Then, what happened when the Christians were now under Islamic government? The choice was convert, leave or face persecution. They were forced to pay an onerous tax call the jizya. At times, they could not leave the village or own property or a horse. They could not testify as a witness because their word was not accepted against that of a Muslim. They were forbidden to build new churches, repair old ones or even ring the bells. Many of the sacred shrines in the Holy Land were desecrated or destroyed. They had to wear distinctive clothing marking them as “infidels.” Such was the life of the Christian in Muslim-occupied territory (as it is today in the current Islamic State and to some degree in Saudi Arabia, Afghanistan and Pakistan). Here, too, the Koran teaches, “Fight against such of those to whom the Scriptures were given as believe neither in God nor the last day, who do not forbid what God and His apostle have forbidden, and do not embrace the true faith, until they pay tribute out of hand and are utterly subdued” (Sura 9:29); and “Those who follow (Muhammad) are ruthless to the unbelievers but merciful to one another” (Sura 48:29).

In 1009, Caliph Hakim (caliph denotes the successor of Muhammad), known for his draconian rule and sadism, began a terrible persecution of the Christians and Jews. He started to destroy all the churches and monasteries of Palestine. Christians were forced to wear around their necks a copper cross weighing 10 pounds, and Jews had to carry a calf’s head made of wood.

Pilgrimages also were stopped and pilgrims attacked. Keep in mind that for the Medieval Christian, a pilgrimage to visit the holy sites of the Gospel was an important part of Christian life. One of the last triggers for declaring a Crusade involved the massacre of Bishop Gunther of Bamberg and 12,000 pilgrims — rich and poor, nobility and peasants — on Good Friday 1065. When they were between Caesarea and Ramleh, with two days’ journey left until reaching Jerusalem, they were attacked by the Muslims. A few pilgrims escaped, but most were murdered and some were sold into slavery.

Finally, Christians realized action had to be taken. Righteous war had to be waged against jihad. The Christians had just cause. Byzantine Emperor Alexius (1080-1118) appealed to Pope Urban II for aid. On Nov. 18, 1095, at the Council of Clermont, the Holy Father said, “An accursed race … has violently invaded Christian lands and depopulated them by pillage and fire. … They have either destroyed God’s churches or taken them for the rites of their own religion. … They have robbed us of the tomb of Jesus Christ, that wonderful monument of our faith. … On whom is the duty of avenging these wrongs and recovering the territory, if not upon yourselves? If you do not make a stand against the enemy now, the tide of their advance will overwhelm many more faithful servants of God.” So, as a last resort, the legitimate leaders with good intention declared a Crusade for just cause.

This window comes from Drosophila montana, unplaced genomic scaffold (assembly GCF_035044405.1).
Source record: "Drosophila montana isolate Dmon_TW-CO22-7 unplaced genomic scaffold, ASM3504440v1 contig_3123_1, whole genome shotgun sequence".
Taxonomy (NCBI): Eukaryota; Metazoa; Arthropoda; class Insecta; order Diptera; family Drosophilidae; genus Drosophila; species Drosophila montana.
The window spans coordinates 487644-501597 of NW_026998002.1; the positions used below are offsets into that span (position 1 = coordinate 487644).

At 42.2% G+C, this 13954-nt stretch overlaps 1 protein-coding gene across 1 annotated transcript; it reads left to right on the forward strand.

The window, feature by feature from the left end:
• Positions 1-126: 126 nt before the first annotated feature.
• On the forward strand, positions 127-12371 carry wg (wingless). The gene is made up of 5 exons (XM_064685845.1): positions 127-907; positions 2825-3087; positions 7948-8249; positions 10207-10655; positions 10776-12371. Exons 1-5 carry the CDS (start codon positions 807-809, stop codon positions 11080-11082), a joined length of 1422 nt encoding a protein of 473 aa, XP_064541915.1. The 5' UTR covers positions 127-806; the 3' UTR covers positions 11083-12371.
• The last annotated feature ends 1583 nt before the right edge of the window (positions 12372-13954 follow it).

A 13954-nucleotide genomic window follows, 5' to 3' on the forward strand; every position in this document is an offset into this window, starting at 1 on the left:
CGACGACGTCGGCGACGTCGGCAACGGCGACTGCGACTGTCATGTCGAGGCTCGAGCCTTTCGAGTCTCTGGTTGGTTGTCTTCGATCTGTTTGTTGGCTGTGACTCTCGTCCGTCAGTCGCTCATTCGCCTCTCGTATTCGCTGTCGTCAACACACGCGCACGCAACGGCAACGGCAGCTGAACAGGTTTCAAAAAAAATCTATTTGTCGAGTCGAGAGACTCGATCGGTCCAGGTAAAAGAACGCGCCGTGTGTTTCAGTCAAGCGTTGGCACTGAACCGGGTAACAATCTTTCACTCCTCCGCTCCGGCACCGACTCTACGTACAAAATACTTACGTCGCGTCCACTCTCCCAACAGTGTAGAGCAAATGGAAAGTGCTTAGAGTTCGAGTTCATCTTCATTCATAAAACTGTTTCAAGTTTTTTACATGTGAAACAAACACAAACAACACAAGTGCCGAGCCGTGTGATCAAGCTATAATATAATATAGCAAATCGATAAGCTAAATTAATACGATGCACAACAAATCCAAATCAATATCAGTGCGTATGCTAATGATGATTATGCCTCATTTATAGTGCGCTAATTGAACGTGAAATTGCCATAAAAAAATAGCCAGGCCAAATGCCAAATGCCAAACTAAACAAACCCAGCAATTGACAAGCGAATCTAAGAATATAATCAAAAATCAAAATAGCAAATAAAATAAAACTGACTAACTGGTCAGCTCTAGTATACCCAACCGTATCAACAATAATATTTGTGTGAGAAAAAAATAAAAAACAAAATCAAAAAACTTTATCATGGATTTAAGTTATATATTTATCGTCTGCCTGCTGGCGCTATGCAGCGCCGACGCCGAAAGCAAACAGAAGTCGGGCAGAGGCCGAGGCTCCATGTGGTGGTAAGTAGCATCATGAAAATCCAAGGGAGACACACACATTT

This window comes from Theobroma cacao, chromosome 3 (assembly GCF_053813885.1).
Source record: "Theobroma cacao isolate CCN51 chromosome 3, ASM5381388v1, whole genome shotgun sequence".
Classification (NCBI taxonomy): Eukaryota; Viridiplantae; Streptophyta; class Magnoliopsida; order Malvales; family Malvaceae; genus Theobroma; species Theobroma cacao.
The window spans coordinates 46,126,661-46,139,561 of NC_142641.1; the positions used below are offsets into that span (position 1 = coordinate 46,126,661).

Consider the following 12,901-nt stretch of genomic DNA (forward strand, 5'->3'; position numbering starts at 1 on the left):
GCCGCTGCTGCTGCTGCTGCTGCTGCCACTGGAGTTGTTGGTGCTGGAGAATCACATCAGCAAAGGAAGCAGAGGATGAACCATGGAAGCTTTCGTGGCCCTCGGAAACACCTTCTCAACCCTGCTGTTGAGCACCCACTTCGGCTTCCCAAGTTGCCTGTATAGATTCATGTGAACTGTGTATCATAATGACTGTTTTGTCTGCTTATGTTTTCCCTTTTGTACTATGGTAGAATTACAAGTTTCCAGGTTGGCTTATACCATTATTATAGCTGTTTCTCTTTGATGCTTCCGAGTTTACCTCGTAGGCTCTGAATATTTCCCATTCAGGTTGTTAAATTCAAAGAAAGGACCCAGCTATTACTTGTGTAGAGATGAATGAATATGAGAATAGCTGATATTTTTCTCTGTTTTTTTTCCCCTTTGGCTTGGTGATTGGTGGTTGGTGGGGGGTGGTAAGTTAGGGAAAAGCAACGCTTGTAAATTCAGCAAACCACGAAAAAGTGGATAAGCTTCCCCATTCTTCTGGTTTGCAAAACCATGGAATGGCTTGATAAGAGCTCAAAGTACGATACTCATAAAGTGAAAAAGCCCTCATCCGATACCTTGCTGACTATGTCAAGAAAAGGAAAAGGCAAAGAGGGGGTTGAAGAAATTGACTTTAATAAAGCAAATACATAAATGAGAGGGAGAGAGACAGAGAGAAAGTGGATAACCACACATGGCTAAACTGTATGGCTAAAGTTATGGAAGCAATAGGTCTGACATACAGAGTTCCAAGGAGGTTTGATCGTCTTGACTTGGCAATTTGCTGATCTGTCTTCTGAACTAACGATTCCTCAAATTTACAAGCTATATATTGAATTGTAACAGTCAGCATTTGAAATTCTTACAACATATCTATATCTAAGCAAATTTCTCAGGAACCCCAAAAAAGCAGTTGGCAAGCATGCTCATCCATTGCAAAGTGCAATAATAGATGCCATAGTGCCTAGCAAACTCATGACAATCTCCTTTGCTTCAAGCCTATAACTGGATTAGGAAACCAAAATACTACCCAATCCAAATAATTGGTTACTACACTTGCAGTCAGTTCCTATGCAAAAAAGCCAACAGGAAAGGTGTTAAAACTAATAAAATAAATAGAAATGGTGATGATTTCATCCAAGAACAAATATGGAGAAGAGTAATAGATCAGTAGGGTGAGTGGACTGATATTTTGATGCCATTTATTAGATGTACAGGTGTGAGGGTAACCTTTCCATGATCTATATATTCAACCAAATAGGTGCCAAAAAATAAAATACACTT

Therefore, the declaration of a Crusade was an act of just war. Again, that does not mean every act was just, since war is waged by human beings who are victims of original sin. Moreover, while the Muslims eventually drove the Crusaders out of the originally Christian lands they had reconquered, jihad continued. Constantinople fell in 1453. Other battles were successfully waged to stop Muslim aggression into Europe: the Battle of Belgrade, 1456 (commemorated by the feast of the Transfiguration, Aug. 6), the Battle of Malta, 1565; the Battle of Lepanto, 1571 (commemorated by the feast of the holy rosary, Oct. 7); and the Battle of Vienna, 1683 (commemorated by the feast of the holy name of Mary, Sept. 12, although defeat of the Muslim forces was Sept. 11).

And now, the jihad continues. As we continue to face the spin of political correctness about both current events as well as the Crusades, we need to recall the words of the American philosopher George Santayana, “Those who cannot remember the past are condemned to fulfill it.”